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My Radiator block and Hot air intake modifications.

There is a wealth of information on this site contributed by knowledgable and enthusiastic members worldwide. Both these mods have been done before, and in depth, but I have decided to document my simple versions for the benefit of others who may want to make these relatively simple changes. It was important to me that my mods did not permanently change the car, so both can be removed in a short time if I needed.

The info in this post applies to my two UK Honda Insights, your’s may differ, so check everything before you begin. I used a ScangaugeII from http://www.scangauge.com/ to monitor the coolant water and air intake temperatures in my vehicle. This helps provide some reliable data, and improves on the Honda water temperature gauge which is very unhelpful.

I'll start with the Radiator block modification. The Honda Insight engine is so efficient that in cold weather it does not develop enough heat to warm itself or the occupants of the car properly. Wear is increased in the engine due to this reduced temperature, and little heat is available for cabin heating. This leads to less than optimum fuel consumption. This simple mod is hugely beneficial, especially in cool/cold climates, it has been shown to produce a significant saving in fuel, and a shortening of engine warm up time. I highly recommend it.

It basically consists of a thin piece of blocking material inserted between the water cooling radiator and the air con radiator. This reduces air flow through the water radiator and engine compartment, improving efficiency.

I used some 2mm lightweight plastic sheeting for my version, it is easy to work with a stanley knife, and it is less likely to damage the radiator on insertion, as it's fairly soft. You can use whatever you like, but lighter is better, don't forget it must be able to stand about 100C without melting.

The block can easily be removed when the hotter weather arrives or when the temp gauge indicates a problem. I took mine out for 3 months during the summer last year. It was in situ the rest of the time.

Here's a picture of the general shape.

http://www.solarvan.co.uk/insight/radblockcut.jpg

A picture with the mod half inserted.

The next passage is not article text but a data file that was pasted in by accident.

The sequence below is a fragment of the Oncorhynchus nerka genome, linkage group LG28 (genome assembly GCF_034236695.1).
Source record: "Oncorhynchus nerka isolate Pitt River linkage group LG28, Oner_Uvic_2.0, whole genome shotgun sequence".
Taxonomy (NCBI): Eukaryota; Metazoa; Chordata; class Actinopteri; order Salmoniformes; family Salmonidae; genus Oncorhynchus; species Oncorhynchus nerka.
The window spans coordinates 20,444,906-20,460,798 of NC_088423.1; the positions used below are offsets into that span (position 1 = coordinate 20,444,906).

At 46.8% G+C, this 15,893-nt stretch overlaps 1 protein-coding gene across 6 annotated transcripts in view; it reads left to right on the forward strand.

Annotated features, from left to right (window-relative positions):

http://www.solarvan.co.uk/insight/radblockinsertion.jpg

And fully in position with little tab sticking up for easy removal.

http://www.solarvan.co.uk/insight/radblockfin.jpg

The sizes I used were

Overall Width 40cm, Height of main area 25cm, height of tab at end 13cm, width of tab 3cm.


Onto the Hot air modification.

This is more tricky, but again has been shown to produce useful results. The Manual Insight has a lean burn feature which works better at higher temperatures. The hotter air being drawn into the engine reduces cylinder charge density and improves combustion effeciency, leading to improved mpg. With an increased air intake temperature it has been shown that the lean burn window widens, and it is easier to maintain in general.

There is not much spare heat in the block water cooling system, but there is a useful amount of heat going to waste via the exhaust system. The catalytic converter requires a certain amount of heat to operate properly, so we have to be careful how much heat we remove if we are using a pre-cat hot air mod.

UK Insights have a normal down pipe from the back of the cylinder head until it runs into the cat, which is mounted under the car in a tunnel. US ones seem to have a cat in this down pipe section. I decided to use the hottest and longest bit of pipe I could find, which is this down pipe area, it is also fairly free of obstructions, and there was enough room to get my mod in position.

These photos show my finished mod in postion on the down pipe from the cylinder head. (I need to trim the jubilee clips!)

http://www.solarvan.co.uk/insight/hotairfin1.jpg
http://www.solarvan.co.uk/insight/hotairfin2.jpg